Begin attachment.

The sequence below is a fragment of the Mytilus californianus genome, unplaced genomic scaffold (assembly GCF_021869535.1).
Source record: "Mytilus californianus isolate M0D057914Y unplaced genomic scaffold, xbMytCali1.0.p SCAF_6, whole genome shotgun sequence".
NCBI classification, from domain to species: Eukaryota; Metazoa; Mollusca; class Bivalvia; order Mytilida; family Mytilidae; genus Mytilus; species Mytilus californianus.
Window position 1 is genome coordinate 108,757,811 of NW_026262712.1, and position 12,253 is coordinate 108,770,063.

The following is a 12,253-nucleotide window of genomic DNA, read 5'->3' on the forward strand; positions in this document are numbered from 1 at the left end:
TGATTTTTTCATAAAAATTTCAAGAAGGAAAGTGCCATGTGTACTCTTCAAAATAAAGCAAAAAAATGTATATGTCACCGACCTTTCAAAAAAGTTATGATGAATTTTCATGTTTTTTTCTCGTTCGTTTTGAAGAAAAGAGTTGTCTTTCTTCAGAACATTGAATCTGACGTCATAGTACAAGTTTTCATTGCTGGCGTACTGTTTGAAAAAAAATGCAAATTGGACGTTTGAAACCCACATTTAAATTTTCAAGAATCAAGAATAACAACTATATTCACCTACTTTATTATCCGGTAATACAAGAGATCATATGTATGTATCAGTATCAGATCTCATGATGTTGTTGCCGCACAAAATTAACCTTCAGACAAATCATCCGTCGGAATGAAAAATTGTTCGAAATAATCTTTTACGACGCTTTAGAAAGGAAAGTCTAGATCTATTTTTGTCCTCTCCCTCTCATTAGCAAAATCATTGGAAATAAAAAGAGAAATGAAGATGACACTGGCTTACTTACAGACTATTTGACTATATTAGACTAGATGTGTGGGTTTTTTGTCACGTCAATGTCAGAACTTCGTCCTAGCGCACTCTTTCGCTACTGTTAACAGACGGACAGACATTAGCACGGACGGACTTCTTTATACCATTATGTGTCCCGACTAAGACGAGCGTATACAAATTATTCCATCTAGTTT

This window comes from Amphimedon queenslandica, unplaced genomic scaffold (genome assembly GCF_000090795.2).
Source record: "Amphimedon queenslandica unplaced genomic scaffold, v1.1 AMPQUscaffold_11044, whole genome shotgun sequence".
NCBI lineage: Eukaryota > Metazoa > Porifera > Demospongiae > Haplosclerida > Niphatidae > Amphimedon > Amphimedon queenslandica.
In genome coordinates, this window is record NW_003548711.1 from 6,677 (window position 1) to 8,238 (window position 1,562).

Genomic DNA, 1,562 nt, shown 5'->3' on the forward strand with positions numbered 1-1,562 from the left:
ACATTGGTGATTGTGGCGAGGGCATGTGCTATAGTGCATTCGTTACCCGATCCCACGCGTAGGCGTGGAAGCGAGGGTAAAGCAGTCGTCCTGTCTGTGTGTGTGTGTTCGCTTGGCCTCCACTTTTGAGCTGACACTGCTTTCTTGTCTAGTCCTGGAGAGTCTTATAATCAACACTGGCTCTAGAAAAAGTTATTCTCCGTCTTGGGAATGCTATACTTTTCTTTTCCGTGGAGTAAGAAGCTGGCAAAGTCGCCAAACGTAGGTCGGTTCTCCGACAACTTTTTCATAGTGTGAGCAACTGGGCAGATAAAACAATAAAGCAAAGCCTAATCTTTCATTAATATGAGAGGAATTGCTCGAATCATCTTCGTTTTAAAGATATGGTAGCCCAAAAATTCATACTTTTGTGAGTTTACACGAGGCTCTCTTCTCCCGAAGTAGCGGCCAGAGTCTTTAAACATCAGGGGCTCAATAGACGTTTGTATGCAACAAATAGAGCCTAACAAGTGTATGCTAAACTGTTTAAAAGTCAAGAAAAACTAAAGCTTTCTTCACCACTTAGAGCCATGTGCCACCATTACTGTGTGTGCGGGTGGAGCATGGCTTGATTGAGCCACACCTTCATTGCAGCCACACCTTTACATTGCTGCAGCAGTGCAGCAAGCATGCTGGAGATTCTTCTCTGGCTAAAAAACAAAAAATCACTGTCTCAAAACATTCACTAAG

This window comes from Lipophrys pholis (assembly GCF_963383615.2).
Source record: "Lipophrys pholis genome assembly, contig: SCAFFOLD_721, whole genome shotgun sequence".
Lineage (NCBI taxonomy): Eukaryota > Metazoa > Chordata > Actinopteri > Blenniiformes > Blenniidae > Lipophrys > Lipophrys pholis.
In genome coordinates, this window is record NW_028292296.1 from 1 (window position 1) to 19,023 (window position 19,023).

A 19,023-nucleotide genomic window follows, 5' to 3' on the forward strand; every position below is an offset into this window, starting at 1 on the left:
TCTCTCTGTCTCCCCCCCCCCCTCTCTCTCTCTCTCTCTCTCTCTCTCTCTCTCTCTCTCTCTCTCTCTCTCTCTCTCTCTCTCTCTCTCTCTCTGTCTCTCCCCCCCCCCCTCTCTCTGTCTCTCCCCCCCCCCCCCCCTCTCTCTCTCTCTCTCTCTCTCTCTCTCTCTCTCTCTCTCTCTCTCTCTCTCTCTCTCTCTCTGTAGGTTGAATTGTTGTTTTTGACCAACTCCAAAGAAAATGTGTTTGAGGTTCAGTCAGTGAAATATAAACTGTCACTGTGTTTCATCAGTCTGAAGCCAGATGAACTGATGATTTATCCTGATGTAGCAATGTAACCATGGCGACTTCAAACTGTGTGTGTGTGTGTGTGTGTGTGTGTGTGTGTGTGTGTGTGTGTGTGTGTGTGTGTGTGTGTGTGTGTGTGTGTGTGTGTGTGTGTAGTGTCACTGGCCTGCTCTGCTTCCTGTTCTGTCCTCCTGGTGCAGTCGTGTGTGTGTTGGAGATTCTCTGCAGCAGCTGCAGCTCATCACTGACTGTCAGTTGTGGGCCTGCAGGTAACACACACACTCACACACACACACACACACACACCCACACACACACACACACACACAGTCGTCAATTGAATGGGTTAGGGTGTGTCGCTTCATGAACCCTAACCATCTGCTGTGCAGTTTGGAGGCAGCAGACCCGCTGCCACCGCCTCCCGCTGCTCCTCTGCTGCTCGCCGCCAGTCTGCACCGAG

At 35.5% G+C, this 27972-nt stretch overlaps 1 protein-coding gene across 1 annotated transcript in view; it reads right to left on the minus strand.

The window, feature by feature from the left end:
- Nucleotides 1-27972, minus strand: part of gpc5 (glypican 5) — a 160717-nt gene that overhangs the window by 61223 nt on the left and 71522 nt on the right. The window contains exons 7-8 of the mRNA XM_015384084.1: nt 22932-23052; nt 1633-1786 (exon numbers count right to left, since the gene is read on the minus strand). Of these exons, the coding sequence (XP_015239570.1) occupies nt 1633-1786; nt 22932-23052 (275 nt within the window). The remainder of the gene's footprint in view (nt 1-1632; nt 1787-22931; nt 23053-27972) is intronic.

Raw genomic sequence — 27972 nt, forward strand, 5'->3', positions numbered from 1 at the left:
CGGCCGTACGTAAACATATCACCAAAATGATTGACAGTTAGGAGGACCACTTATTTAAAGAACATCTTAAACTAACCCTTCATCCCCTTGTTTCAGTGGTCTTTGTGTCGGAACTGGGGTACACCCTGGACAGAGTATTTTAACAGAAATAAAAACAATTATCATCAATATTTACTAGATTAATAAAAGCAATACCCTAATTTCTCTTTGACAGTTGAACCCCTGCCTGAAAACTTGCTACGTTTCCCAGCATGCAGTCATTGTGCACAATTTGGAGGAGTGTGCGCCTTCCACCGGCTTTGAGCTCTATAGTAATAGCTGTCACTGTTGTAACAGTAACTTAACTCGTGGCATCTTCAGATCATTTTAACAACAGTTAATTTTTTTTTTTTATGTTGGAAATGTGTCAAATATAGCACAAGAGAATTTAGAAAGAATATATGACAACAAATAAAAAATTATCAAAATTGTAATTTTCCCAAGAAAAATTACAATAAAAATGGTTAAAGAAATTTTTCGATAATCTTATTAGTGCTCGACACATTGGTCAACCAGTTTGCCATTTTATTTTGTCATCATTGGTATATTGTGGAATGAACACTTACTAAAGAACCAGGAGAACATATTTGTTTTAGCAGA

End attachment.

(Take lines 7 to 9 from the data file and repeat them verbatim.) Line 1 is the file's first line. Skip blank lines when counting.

This window comes from Amphimedon queenslandica, unplaced genomic scaffold (genome assembly GCF_000090795.2).
Source record: "Amphimedon queenslandica unplaced genomic scaffold, v1.1 AMPQUscaffold_11044, whole genome shotgun sequence".
NCBI lineage: Eukaryota > Metazoa > Porifera > Demospongiae > Haplosclerida > Niphatidae > Amphimedon > Amphimedon queenslandica.